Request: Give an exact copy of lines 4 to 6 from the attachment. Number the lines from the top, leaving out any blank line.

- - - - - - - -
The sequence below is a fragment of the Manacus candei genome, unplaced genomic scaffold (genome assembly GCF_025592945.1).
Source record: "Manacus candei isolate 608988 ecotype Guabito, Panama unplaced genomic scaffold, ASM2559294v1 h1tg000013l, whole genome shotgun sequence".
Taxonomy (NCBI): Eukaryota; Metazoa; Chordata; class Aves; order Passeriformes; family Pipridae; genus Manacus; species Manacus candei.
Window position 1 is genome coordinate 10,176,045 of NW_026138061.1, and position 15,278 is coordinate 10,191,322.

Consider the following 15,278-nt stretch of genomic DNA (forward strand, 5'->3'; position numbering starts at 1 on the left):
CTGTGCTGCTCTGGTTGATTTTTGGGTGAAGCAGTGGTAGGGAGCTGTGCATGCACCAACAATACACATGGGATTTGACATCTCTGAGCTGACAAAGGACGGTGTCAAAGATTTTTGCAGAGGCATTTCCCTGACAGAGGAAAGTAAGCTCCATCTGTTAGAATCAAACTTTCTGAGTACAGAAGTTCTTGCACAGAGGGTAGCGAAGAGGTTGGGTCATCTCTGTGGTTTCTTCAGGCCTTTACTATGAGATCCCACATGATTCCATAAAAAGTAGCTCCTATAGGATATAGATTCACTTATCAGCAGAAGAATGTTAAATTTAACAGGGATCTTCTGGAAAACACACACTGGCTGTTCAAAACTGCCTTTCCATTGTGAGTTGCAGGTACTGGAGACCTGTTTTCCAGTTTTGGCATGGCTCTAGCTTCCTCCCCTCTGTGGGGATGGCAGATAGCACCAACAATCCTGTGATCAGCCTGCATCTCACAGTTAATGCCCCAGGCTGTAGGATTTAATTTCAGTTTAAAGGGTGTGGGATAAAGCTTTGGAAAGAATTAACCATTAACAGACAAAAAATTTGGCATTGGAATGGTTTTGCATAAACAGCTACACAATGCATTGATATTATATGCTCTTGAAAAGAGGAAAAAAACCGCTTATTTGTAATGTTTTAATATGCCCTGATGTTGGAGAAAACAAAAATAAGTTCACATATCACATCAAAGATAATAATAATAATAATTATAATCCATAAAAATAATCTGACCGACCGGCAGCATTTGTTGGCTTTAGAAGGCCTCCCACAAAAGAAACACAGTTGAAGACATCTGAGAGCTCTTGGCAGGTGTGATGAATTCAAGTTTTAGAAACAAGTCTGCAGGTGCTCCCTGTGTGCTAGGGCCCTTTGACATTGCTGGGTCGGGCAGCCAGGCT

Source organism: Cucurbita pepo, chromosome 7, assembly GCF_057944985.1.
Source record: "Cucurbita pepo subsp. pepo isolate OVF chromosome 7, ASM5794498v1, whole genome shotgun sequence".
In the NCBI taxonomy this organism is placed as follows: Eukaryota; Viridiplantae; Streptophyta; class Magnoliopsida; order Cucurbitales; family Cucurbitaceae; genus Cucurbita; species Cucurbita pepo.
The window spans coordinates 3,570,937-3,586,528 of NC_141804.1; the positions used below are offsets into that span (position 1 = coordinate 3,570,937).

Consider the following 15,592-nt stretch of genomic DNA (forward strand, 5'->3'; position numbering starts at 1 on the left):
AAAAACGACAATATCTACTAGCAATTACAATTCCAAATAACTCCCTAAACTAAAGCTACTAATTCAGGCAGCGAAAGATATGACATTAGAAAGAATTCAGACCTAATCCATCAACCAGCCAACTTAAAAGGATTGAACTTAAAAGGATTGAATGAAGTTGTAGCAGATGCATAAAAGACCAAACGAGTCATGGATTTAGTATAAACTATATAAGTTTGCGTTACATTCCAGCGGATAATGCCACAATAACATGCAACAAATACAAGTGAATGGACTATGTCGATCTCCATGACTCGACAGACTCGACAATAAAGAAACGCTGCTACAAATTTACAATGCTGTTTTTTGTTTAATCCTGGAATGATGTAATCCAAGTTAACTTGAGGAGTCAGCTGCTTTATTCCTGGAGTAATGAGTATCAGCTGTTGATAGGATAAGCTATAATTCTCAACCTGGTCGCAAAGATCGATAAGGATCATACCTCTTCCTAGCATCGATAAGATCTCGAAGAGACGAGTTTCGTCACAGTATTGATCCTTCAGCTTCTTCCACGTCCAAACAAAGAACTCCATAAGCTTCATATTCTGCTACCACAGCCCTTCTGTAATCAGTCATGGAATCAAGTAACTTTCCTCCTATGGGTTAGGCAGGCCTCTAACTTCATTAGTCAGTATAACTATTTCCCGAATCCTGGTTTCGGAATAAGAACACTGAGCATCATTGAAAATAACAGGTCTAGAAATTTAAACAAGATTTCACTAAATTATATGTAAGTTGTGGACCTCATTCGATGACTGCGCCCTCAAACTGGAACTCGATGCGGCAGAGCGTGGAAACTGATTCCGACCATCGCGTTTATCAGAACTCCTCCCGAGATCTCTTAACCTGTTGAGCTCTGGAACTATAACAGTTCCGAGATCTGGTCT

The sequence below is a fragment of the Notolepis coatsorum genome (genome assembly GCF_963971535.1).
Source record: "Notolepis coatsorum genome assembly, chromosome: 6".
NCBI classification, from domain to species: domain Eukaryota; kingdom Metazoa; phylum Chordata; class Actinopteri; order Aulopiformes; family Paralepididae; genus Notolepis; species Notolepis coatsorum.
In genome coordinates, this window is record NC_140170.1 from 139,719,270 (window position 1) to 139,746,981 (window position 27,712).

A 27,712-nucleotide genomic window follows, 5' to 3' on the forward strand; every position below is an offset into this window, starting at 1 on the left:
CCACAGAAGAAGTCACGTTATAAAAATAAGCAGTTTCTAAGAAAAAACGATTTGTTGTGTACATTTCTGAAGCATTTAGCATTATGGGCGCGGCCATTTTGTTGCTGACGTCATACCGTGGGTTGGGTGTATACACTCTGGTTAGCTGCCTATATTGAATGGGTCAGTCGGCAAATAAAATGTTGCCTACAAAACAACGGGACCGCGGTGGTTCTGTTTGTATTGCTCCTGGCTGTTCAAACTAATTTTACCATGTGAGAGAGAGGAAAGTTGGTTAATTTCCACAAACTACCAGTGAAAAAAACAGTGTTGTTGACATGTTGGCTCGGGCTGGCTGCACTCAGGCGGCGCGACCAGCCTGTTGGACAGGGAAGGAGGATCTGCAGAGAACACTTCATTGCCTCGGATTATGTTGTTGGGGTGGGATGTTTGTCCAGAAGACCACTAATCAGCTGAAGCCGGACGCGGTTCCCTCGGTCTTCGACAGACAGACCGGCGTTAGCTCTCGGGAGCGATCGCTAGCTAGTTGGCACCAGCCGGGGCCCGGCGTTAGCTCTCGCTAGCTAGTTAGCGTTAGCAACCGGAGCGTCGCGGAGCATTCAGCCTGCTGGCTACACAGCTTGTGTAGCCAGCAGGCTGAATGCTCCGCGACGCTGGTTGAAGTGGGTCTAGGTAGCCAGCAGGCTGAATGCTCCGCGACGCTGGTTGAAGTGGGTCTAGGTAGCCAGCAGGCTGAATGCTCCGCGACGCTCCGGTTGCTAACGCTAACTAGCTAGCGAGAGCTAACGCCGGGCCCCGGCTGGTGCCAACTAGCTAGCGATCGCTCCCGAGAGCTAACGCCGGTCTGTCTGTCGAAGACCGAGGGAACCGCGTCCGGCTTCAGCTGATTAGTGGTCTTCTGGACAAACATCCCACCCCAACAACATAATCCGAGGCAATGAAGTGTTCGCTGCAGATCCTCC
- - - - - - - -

Window position 1 is genome coordinate 10,176,045 of NW_026138061.1, and position 15,278 is coordinate 10,191,322.

Consider the following 15,278-nt stretch of genomic DNA (forward strand, 5'->3'; position numbering starts at 1 on the left):
CTGTGCTGCTCTGGTTGATTTTTGGGTGAAGCAGTGGTAGGGAGCTGTGCATGCACCAACAATACACATGGGATTTGACATCTCTGAGCTGACAAAGGACGGTGTCAAAGATTTTTGCAGAGGCATTTCCCTGACAGAGGAAAGTAAGCTCCATCTGTTAGAATCAAACTTTCTGAGTACAGAAGTTCTTGCACAGAGGGTAGCGAAGAGGTTGGGTCATCTCTGTGGTTTCTTCAGGCCTTTACTATGAGATCCCACATGATTCCATAAAAAGTAGCTCCTATAGGATATAGATTCACTTATCAGCAGAAGAATGTTAAATTTAACAGGGATCTTCTGGAAAACACACACTGGCTGTTCAAAACTGCCTTTCCATTGTGAGTTGCAGGTACTGGAGACCTGTTTTCCAGTTTTGGCATGGCTCTAGCTTCCTCCCCTCTGTGGGGATGGCAGATAGCACCAACAATCCTGTGATCAGCCTGCATCTCACAGTTAATGCCCCAGGCTGTAGGATTTAATTTCAGTTTAAAGGGTGTGGGATAAAGCTTTGGAAAGAATTAACCATTAACAGACAAAAAATTTGGCATTGGAATGGTTTTGCATAAACAGCTACACAATGCATTGATATTATATGCTCTTGAAAAGAGGAAAAAAACCGCTTATTTGTAATGTTTTAATATGCCCTGATGTTGGAGAAAACAAAAATAAGTTCACATATCACATCAAAGATAATAATAATAATAATTATAATCCATAAAAATAATCTGACCGACCGGCAGCATTTGTTGGCTTTAGAAGGCCTCCCACAAAAGAAACACAGTTGAAGACATCTGAGAGCTCTTGGCAGGTGTGATGAATTCAAGTTTTAGAAACAAGTCTGCAGGTGCTCCCTGTGTGCTAGGGCCCTTTGACATTGCTGGGTCGGGCAGCCAGGCT